About Edward Tyrrell Smith, Admiral
Edward Tyrrell Smith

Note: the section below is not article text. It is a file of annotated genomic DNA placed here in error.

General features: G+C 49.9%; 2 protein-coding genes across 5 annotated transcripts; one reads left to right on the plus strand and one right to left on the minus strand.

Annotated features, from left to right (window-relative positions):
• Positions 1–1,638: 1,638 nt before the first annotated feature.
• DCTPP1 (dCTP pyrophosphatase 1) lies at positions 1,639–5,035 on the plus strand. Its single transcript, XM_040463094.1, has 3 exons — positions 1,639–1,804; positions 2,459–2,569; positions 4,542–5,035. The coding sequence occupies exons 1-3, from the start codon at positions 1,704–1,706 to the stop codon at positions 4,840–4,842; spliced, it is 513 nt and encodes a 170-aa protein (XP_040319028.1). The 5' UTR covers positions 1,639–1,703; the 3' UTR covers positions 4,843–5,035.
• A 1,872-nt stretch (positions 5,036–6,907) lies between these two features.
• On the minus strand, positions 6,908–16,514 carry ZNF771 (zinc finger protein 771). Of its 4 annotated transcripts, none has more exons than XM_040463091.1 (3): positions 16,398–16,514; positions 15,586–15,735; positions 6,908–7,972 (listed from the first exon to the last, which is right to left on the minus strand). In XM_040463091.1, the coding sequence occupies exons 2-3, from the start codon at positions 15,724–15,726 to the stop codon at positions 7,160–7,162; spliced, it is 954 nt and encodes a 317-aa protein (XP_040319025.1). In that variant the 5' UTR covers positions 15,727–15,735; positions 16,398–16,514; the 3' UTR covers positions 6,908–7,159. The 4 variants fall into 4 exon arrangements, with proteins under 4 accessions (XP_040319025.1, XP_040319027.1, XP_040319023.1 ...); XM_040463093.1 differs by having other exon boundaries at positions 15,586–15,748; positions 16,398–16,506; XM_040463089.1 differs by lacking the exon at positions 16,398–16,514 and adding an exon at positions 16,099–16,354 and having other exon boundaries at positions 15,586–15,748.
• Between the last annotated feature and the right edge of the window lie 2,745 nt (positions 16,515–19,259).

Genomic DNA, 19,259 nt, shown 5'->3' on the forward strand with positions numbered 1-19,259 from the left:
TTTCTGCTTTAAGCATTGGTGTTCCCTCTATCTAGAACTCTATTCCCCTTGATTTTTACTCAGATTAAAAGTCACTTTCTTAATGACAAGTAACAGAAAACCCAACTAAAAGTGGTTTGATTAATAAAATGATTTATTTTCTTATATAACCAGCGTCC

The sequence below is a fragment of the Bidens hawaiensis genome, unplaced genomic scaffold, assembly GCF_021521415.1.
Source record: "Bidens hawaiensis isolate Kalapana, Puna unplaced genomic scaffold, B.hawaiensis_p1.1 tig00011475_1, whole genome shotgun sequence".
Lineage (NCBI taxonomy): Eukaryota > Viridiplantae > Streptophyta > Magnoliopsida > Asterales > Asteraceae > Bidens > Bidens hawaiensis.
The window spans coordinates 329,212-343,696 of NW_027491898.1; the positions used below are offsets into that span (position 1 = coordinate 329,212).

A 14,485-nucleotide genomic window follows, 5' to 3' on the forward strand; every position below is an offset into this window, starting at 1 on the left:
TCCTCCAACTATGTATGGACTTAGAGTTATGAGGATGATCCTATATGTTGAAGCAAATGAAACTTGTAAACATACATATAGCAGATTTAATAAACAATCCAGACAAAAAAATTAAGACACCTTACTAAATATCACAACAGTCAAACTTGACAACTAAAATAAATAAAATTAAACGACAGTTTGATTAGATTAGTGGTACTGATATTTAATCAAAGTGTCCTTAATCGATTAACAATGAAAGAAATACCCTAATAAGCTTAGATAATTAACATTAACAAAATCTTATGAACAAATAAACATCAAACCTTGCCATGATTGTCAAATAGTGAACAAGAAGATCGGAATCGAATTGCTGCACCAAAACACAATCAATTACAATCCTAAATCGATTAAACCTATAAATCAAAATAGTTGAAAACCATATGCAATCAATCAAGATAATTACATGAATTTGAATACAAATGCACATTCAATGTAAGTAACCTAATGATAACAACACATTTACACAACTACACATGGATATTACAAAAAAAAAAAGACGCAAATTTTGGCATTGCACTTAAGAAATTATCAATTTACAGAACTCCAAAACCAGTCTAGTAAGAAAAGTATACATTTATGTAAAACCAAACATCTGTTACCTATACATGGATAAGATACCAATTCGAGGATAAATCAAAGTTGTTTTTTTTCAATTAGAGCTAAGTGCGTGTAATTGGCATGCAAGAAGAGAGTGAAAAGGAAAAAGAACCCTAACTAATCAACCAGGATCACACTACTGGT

Born August 26th, 1804 ; eldest son of Admiral E. T. Smith. Was appointed midshipman in Lord Cochrane's ship, but motherly affection fetched him back the night before the ship sailed. Was at first in the Metropolitan Constabulary, and subsequently an auctioneer. He was essentially a man given to speculation. The first of his schemes was connected with what used to be Crockford's gambling-house at the corner of St. James's Street, which he was instrumental in turning into a fashionable restaurant known as the Wellington. He had to do with Vauxhall Gardens ; but his connection with theatres may be said to have begun in 1850, when he took the Marylebone, which he held for two years, and then, most rashly as some thought, entered on the lesseeship of Drury Lane Theatre. The house was in dreadfully bad odour and had been in the market for a considerable time, and was thought to be such a bad speculation that the ground lessee, the Duke of Bedford, actually thought of pulling it down. On December 27th, 1852, he opened the house with Uncle Tom's Cabin and Harlequin Hudibras; or, The Droll Days of the Merry Monarch (E. L. B.'s pantomime), and introduced morning performances. He spared no expense in engaging the best artists. He had Beverley for his scene-painter, and during his tenancy of Drury Lane, Charles Mathews, G. V. Brooke, the Keans, and some of the best stars made their appearance on the boards. He was also one of the first to recognize provincial talent, and bring it to London. He was the founder of the Alhambra in Leicester Square, previously to that known as the Panopticon, and opened it as a circus, February 7th, 1858. He was lessee of Her Majesty's ; and in Italian Opera, Titiens, Piccolomini, and Giuglini appeared under him. He leased Cremorne Gardens from 1861 to 1869. From 1867 he was lessee of the Lyceum for two years. From 1863 he was the lessee of Astley's, which he ran for some years. Commencing October 1870, he ran the Surrey for a short season. In 1871 he leased Highbury Barn, and not very long afterwards became the proprietor of the Regent Music Hall, Westminster. He then appears to have turned his attention again to restaurant catering, and opened a dining-hall under the vaults of the Royal Exchange, which was a conspicuous failure. Years before he started the Radnor at the corner of Chancery Lane, and opened a refreshment room in Leicester Square known as the Cremorne Supper Rooms. The Sunday Times became his property in 1856 for a short time, and he also started the Bedfordshire Independent with a view of entering Parliament, but not obtaining sufficient support he very shortly gave up both these journals. He made many friends, who were always ready to assist him in his various speculations, and though these did not always turn out profitable to the investors, it should be mentioned that he retained his friends, as they had perfect faith in his honesty of purpose. He was a noted character in his day ; he liked to see his name in print as a generous supporter of any form of charity, and though it has been imputed to him that he did this for the sake of advertisement, a great many of his acts originated from genuine kindness. He died November 26th 1877, and was buried at Brompton Cemetery.